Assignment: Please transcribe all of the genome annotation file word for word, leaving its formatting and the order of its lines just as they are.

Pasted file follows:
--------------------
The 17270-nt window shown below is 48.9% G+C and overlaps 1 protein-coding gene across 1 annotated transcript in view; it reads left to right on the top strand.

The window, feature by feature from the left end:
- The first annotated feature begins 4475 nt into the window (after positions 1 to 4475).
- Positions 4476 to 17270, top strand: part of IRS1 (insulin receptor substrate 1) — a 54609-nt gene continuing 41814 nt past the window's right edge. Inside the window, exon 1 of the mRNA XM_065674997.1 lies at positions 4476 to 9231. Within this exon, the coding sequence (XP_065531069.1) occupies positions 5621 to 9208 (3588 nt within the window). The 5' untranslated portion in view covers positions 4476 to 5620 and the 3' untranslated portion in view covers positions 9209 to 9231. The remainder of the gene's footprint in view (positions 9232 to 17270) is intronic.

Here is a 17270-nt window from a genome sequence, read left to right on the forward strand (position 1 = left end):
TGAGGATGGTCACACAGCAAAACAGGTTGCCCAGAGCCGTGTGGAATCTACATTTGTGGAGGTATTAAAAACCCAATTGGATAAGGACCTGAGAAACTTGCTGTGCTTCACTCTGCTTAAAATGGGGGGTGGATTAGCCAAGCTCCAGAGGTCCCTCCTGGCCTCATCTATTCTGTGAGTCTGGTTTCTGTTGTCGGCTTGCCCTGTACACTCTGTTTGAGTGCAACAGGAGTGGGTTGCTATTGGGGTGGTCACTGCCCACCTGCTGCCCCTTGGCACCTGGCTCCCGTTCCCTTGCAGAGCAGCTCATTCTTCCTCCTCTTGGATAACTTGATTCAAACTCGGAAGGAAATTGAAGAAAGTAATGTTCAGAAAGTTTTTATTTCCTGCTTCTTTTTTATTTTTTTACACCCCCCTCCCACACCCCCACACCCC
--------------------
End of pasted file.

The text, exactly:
The 17270-nt window shown below is 48.9% G+C and overlaps 1 protein-coding gene across 1 annotated transcript in view; it reads left to right on the top strand.

The window, feature by feature from the left end:
- The first annotated feature begins 4475 nt into the window (after positions 1 to 4475).
- Positions 4476 to 17270, top strand: part of IRS1 (insulin receptor substrate 1) — a 54609-nt gene continuing 41814 nt past the window's right edge. Inside the window, exon 1 of the mRNA XM_065674997.1 lies at positions 4476 to 9231. Within this exon, the coding sequence (XP_065531069.1) occupies positions 5621 to 9208 (3588 nt within the window). The 5' untranslated portion in view covers positions 4476 to 5620 and the 3' untranslated portion in view covers positions 9209 to 9231. The remainder of the gene's footprint in view (positions 9232 to 17270) is intronic.

Here is a 17270-nt window from a genome sequence, read left to right on the forward strand (position 1 = left end):
TGAGGATGGTCACACAGCAAAACAGGTTGCCCAGAGCCGTGTGGAATCTACATTTGTGGAGGTATTAAAAACCCAATTGGATAAGGACCTGAGAAACTTGCTGTGCTTCACTCTGCTTAAAATGGGGGGTGGATTAGCCAAGCTCCAGAGGTCCCTCCTGGCCTCATCTATTCTGTGAGTCTGGTTTCTGTTGTCGGCTTGCCCTGTACACTCTGTTTGAGTGCAACAGGAGTGGGTTGCTATTGGGGTGGTCACTGCCCACCTGCTGCCCCTTGGCACCTGGCTCCCGTTCCCTTGCAGAGCAGCTCATTCTTCCTCCTCTTGGATAACTTGATTCAAACTCGGAAGGAAATTGAAGAAAGTAATGTTCAGAAAGTTTTTATTTCCTGCTTCTTTTTTATTTTTTTACACCCCCCTCCCACACCCCCACACCCC